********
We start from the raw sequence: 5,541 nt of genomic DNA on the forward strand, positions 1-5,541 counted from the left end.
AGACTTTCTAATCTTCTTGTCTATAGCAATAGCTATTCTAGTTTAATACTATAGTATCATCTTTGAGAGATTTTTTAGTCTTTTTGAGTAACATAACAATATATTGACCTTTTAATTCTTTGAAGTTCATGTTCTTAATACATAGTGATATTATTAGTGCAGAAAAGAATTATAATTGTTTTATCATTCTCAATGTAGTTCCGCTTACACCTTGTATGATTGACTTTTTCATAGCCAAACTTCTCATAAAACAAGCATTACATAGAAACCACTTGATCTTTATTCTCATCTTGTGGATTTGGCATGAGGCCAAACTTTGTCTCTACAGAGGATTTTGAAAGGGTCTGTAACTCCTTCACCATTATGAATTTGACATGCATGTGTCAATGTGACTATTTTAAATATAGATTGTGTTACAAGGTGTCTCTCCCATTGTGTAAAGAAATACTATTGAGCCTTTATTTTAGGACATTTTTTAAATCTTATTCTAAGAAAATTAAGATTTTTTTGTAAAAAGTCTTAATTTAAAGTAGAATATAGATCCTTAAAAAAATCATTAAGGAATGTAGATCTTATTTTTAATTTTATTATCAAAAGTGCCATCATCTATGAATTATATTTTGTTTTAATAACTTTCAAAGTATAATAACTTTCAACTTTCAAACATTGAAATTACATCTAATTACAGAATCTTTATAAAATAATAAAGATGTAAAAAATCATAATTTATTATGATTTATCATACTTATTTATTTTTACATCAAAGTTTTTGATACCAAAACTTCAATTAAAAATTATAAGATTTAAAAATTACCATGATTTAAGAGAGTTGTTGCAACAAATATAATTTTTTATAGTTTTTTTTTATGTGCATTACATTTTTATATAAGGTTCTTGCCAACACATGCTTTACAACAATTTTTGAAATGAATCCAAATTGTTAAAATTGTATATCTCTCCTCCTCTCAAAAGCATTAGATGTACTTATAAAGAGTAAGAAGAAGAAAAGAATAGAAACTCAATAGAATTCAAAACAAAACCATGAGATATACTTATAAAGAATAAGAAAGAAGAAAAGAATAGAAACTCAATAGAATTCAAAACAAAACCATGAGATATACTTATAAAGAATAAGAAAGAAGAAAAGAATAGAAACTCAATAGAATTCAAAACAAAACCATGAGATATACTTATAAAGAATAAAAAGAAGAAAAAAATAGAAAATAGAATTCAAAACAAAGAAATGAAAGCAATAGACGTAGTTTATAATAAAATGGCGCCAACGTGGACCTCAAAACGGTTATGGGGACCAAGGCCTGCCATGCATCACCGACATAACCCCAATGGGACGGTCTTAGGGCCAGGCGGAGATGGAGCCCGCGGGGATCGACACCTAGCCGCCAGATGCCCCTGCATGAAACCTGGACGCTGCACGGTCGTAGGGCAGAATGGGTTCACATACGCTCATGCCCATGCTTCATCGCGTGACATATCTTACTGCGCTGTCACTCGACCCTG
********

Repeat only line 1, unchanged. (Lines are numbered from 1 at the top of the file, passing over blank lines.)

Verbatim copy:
We start from the raw sequence: 5,541 nt of genomic DNA on the forward strand, positions 1-5,541 counted from the left end.